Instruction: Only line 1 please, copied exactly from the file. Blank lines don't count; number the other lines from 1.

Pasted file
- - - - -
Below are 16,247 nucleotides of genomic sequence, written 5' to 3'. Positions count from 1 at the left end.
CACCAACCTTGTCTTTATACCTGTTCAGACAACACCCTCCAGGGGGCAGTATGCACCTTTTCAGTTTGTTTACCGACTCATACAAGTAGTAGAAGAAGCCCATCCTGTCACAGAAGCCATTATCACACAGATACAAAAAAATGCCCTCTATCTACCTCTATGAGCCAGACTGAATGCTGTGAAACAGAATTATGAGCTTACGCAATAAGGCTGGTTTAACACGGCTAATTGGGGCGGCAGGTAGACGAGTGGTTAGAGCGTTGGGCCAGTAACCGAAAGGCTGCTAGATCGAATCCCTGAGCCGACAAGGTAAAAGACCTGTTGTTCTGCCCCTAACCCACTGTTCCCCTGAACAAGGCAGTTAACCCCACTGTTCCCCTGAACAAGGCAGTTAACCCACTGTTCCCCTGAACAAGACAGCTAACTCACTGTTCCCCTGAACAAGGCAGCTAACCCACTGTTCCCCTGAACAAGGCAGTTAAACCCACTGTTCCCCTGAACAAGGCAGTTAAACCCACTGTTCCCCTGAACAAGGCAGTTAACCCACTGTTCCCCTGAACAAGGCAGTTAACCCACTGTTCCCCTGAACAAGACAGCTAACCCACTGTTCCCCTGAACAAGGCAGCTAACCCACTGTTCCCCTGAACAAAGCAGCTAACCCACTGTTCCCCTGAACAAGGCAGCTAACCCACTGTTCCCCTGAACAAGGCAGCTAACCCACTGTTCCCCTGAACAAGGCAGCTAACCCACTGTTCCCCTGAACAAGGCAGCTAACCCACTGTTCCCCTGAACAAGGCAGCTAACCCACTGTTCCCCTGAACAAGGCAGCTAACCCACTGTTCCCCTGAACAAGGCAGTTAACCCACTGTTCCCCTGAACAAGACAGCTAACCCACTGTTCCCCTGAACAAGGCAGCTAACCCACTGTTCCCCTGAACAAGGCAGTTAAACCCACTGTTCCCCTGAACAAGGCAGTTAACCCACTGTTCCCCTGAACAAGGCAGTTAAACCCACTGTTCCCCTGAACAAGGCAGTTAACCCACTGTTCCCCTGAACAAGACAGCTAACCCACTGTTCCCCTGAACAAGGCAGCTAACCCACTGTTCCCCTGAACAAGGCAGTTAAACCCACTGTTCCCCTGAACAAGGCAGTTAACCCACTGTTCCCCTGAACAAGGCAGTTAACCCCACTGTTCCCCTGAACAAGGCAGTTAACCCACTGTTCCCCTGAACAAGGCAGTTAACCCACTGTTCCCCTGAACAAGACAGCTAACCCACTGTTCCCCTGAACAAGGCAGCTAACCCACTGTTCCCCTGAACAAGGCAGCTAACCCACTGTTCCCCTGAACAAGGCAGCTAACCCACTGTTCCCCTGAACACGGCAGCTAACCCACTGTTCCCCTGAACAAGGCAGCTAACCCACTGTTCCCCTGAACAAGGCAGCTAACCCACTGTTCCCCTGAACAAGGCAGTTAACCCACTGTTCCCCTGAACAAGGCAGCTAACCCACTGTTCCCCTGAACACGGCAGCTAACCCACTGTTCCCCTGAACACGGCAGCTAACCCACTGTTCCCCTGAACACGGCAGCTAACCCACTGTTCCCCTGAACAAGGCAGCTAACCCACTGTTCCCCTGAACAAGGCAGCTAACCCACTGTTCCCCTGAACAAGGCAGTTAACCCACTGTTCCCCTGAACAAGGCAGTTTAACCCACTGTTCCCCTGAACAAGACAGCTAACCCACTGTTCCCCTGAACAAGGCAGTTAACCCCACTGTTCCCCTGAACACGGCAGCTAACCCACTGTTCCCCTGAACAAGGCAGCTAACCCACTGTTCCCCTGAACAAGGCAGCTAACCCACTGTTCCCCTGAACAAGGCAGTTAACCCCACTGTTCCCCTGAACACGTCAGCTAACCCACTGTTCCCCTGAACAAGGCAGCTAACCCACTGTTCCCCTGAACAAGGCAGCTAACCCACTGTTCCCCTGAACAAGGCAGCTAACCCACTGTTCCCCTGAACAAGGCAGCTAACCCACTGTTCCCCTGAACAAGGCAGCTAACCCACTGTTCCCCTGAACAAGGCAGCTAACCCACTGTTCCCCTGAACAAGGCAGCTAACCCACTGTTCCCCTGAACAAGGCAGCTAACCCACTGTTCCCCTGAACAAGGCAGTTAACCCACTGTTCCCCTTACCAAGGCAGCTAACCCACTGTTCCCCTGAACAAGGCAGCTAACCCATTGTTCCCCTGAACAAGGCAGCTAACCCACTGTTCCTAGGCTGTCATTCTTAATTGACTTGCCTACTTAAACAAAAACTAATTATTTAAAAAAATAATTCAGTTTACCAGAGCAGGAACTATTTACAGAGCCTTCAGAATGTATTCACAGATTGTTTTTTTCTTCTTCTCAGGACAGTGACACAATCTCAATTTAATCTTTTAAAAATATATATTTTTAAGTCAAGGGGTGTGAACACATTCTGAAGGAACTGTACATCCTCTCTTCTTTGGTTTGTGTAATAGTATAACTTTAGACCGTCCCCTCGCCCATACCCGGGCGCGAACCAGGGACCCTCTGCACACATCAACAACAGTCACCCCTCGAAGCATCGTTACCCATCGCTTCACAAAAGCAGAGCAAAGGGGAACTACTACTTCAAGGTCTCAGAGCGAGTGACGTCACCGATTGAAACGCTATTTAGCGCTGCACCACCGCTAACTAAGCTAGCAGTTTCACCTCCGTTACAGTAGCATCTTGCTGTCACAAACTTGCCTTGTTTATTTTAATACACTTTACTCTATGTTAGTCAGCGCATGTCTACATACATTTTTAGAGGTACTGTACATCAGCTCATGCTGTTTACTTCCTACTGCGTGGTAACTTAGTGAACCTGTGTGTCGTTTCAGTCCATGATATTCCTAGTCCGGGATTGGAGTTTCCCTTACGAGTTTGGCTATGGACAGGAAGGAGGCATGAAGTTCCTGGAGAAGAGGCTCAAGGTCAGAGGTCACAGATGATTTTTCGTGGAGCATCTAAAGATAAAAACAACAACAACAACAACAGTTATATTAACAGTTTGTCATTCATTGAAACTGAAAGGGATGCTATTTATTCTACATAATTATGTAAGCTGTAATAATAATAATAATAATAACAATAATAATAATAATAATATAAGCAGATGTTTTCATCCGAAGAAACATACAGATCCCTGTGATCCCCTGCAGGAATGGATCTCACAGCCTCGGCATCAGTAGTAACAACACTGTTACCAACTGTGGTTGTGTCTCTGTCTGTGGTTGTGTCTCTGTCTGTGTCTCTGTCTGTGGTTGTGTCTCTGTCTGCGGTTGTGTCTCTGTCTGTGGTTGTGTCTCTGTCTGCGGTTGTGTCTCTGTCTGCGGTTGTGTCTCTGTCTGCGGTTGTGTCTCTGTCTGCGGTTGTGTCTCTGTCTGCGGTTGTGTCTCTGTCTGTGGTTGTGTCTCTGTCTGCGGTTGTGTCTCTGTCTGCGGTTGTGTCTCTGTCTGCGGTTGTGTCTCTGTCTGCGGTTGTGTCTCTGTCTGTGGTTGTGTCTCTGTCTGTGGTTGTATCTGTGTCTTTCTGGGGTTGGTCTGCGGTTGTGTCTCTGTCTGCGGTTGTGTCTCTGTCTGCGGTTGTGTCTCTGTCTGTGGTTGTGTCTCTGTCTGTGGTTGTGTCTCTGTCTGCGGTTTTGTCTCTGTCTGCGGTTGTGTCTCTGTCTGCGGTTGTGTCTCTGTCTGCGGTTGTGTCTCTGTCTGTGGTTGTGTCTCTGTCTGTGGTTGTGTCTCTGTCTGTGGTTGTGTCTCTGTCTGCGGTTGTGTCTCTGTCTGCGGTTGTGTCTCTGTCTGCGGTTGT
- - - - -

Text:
Below are 16,247 nucleotides of genomic sequence, written 5' to 3'. Positions count from 1 at the left end.